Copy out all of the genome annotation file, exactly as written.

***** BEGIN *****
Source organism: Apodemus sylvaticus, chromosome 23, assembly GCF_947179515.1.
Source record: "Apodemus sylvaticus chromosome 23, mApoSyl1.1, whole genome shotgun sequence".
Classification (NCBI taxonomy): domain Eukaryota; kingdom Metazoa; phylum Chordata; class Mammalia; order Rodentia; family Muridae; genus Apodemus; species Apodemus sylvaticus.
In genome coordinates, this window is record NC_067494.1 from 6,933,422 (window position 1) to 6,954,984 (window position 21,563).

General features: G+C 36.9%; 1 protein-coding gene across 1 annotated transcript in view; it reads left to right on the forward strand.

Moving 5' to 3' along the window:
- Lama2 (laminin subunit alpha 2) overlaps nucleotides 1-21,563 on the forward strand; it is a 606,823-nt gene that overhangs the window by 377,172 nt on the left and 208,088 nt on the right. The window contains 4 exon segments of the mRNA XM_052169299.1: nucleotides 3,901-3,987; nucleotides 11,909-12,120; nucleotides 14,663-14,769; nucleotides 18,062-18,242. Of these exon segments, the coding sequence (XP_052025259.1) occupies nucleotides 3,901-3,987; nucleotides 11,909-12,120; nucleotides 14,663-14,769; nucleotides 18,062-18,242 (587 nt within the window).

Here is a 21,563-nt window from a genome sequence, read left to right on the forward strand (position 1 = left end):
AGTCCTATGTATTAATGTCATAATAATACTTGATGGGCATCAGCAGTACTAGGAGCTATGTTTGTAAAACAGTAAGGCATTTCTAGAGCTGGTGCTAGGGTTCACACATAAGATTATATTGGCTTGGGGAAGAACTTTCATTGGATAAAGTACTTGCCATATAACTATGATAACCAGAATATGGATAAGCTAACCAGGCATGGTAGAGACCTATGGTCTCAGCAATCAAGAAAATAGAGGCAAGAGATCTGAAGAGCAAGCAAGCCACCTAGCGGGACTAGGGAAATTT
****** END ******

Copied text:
Source organism: Apodemus sylvaticus, chromosome 23, assembly GCF_947179515.1.
Source record: "Apodemus sylvaticus chromosome 23, mApoSyl1.1, whole genome shotgun sequence".
Classification (NCBI taxonomy): domain Eukaryota; kingdom Metazoa; phylum Chordata; class Mammalia; order Rodentia; family Muridae; genus Apodemus; species Apodemus sylvaticus.
In genome coordinates, this window is record NC_067494.1 from 6,933,422 (window position 1) to 6,954,984 (window position 21,563).

General features: G+C 36.9%; 1 protein-coding gene across 1 annotated transcript in view; it reads left to right on the forward strand.

Moving 5' to 3' along the window:
- Lama2 (laminin subunit alpha 2) overlaps nucleotides 1-21,563 on the forward strand; it is a 606,823-nt gene that overhangs the window by 377,172 nt on the left and 208,088 nt on the right. The window contains 4 exon segments of the mRNA XM_052169299.1: nucleotides 3,901-3,987; nucleotides 11,909-12,120; nucleotides 14,663-14,769; nucleotides 18,062-18,242. Of these exon segments, the coding sequence (XP_052025259.1) occupies nucleotides 3,901-3,987; nucleotides 11,909-12,120; nucleotides 14,663-14,769; nucleotides 18,062-18,242 (587 nt within the window).

Here is a 21,563-nt window from a genome sequence, read left to right on the forward strand (position 1 = left end):
AGTCCTATGTATTAATGTCATAATAATACTTGATGGGCATCAGCAGTACTAGGAGCTATGTTTGTAAAACAGTAAGGCATTTCTAGAGCTGGTGCTAGGGTTCACACATAAGATTATATTGGCTTGGGGAAGAACTTTCATTGGATAAAGTACTTGCCATATAACTATGATAACCAGAATATGGATAAGCTAACCAGGCATGGTAGAGACCTATGGTCTCAGCAATCAAGAAAATAGAGGCAAGAGATCTGAAGAGCAAGCAAGCCACCTAGCGGGACTAGGGAAATTT